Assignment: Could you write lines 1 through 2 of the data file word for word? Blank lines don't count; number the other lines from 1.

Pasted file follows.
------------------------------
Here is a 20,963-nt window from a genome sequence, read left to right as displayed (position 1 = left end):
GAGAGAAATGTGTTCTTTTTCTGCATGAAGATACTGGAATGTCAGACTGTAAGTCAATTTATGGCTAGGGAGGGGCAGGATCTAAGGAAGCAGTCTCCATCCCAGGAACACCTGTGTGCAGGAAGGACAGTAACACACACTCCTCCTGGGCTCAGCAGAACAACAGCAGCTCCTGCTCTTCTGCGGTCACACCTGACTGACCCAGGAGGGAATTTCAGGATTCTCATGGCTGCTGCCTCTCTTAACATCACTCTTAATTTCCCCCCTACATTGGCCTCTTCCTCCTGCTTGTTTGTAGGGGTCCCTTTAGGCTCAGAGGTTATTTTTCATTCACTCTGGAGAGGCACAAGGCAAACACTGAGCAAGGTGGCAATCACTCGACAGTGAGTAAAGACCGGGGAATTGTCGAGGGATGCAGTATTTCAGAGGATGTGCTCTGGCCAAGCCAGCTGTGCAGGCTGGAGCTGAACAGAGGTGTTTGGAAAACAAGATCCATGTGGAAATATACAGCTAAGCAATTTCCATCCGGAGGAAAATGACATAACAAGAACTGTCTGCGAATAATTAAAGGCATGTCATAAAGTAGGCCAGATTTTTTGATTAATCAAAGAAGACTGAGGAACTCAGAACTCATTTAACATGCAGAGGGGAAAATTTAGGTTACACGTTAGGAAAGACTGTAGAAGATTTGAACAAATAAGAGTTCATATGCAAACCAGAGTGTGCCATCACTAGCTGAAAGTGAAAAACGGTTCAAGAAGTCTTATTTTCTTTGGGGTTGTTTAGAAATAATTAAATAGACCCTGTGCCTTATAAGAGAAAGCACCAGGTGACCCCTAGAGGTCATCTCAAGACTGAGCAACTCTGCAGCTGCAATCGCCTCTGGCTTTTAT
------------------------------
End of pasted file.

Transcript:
Here is a 20,963-nt window from a genome sequence, read left to right as displayed (position 1 = left end):
GAGAGAAATGTGTTCTTTTTCTGCATGAAGATACTGGAATGTCAGACTGTAAGTCAATTTATGGCTAGGGAGGGGCAGGATCTAAGGAAGCAGTCTCCATCCCAGGAACACCTGTGTGCAGGAAGGACAGTAACACACACTCCTCCTGGGCTCAGCAGAACAACAGCAGCTCCTGCTCTTCTGCGGTCACACCTGACTGACCCAGGAGGGAATTTCAGGATTCTCATGGCTGCTGCCTCTCTTAACATCACTCTTAATTTCCCCCCTACATTGGCCTCTTCCTCCTGCTTGTTTGTAGGGGTCCCTTTAGGCTCAGAGGTTATTTTTCATTCACTCTGGAGAGGCACAAGGCAAACACTGAGCAAGGTGGCAATCACTCGACAGTGAGTAAAGACCGGGGAATTGTCGAGGGATGCAGTATTTCAGAGGATGTGCTCTGGCCAAGCCAGCTGTGCAGGCTGGAGCTGAACAGAGGTGTTTGGAAAACAAGATCCATGTGGAAATATACAGCTAAGCAATTTCCATCCGGAGGAAAATGACATAACAAGAACTGTCTGCGAATAATTAAAGGCATGTCATAAAGTAGGCCAGATTTTTTGATTAATCAAAGAAGACTGAGGAACTCAGAACTCATTTAACATGCAGAGGGGAAAATTTAGGTTACACGTTAGGAAAGACTGTAGAAGATTTGAACAAATAAGAGTTCATATGCAAACCAGAGTGTGCCATCACTAGCTGAAAGTGAAAAACGGTTCAAGAAGTCTTATTTTCTTTGGGGTTGTTTAGAAATAATTAAATAGACCCTGTGCCTTATAAGAGAAAGCACCAGGTGACCCCTAGAGGTCATCTCAAGACTGAGCAACTCTGCAGCTGCAATCGCCTCTGGCTTTTAT